The field of cancer genetics is at an exciting juncture in which the tools for interrogating cancer genes, genomes and networks have progressed enormously. The overall goal of the Cancer Genomes and Networks program (CGN) is to create a fertile environment for research on genetic abnormalities causing, or consistently associating with, the induction and progression of neoplasia and its systemic effects, and then to apply insights from these studies to clinical and translational research and patient treatment. The program is organized into four themes: Cancer genomes and genome integrity. Cancer epigenomes and transcriptional networks, Cancer proteomes and protein signaling networks, and Cancer metabolomes and metabolic networks. The CGN program has 31 members from 11 academic departments with $18.5 Million of peer reviewed research grant funding (annual direct costs). Members of the CGN program published 814 programmatically aligned articles since 2007, 10% were the result of intra-programmatic collaborations, 14% were inter-programmatic. The Cancer Center adds value to CGN by providing shared resource facilities, human tissue samples, and pilot project grants for translational research. The CGN program adds value to the Cancer Center by developing new methods/ technologies for high throughput analyses of complex biological systems that in the long run will benefit the diagnosis and the treatment of cancer.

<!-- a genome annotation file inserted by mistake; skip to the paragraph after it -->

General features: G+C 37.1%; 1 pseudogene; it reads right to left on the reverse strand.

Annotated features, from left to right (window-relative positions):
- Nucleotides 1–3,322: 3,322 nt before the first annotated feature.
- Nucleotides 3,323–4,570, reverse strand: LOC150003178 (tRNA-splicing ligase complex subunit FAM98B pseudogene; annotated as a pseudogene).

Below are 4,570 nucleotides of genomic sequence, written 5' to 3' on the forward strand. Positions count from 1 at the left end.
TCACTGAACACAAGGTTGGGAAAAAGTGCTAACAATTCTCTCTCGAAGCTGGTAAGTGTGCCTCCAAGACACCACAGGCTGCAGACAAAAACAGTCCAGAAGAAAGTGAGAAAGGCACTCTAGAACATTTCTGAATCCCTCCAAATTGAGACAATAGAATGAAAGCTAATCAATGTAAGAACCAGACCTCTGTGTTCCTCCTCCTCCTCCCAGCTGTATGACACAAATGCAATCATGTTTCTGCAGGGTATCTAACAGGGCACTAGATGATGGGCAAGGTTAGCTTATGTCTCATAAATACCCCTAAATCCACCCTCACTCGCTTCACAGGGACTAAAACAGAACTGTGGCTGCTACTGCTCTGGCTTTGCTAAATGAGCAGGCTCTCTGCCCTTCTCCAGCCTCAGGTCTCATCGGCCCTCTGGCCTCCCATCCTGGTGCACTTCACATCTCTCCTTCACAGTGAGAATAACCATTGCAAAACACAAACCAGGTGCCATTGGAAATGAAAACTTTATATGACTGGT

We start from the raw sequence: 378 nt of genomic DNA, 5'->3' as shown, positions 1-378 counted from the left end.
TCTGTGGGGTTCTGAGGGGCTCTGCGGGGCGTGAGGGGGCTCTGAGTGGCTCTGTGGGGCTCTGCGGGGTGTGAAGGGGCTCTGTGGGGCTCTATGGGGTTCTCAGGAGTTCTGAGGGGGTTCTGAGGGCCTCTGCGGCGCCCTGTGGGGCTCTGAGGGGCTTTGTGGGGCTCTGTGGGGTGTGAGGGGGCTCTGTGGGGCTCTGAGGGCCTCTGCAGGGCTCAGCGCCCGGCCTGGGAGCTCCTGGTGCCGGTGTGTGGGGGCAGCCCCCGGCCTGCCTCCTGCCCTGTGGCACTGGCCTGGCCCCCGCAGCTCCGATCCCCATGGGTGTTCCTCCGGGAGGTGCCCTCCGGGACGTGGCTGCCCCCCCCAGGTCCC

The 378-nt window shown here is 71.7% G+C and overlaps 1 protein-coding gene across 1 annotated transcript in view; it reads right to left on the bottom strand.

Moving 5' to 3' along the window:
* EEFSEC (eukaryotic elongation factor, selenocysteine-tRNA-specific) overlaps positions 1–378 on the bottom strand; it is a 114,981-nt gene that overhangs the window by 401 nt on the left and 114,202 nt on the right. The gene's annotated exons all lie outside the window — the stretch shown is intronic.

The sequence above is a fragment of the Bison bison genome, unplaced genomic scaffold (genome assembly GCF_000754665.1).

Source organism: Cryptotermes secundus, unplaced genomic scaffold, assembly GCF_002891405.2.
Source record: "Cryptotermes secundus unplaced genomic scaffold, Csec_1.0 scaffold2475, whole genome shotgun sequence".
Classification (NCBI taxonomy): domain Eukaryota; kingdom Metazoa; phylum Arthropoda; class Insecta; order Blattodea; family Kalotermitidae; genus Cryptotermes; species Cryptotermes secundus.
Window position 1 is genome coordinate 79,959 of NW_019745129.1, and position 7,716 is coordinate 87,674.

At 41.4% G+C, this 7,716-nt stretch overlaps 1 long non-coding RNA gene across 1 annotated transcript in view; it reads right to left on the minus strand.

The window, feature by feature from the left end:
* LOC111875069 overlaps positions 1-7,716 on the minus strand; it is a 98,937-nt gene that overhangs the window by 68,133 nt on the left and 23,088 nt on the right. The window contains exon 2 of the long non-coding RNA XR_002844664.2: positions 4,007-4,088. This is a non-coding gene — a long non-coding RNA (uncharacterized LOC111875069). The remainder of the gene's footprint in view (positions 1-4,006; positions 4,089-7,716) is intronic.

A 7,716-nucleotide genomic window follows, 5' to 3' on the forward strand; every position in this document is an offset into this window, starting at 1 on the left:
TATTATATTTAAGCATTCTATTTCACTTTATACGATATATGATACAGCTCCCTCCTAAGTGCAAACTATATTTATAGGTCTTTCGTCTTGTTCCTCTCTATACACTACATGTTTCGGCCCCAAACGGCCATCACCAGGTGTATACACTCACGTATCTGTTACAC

Public Health Relevance

There is growing optimism that knowledge of the genetic make-up of individual tumors will allow both a greater understanding of the development of cancer and more successful individualized treatment of cancer. The CGN program will contribute to this goal through its focus on state-of-the-art genetics and genomics methods and their application to cancer research and treatment

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National Cancer Institute (NCI)
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Subcommittee G - Education (NCI)
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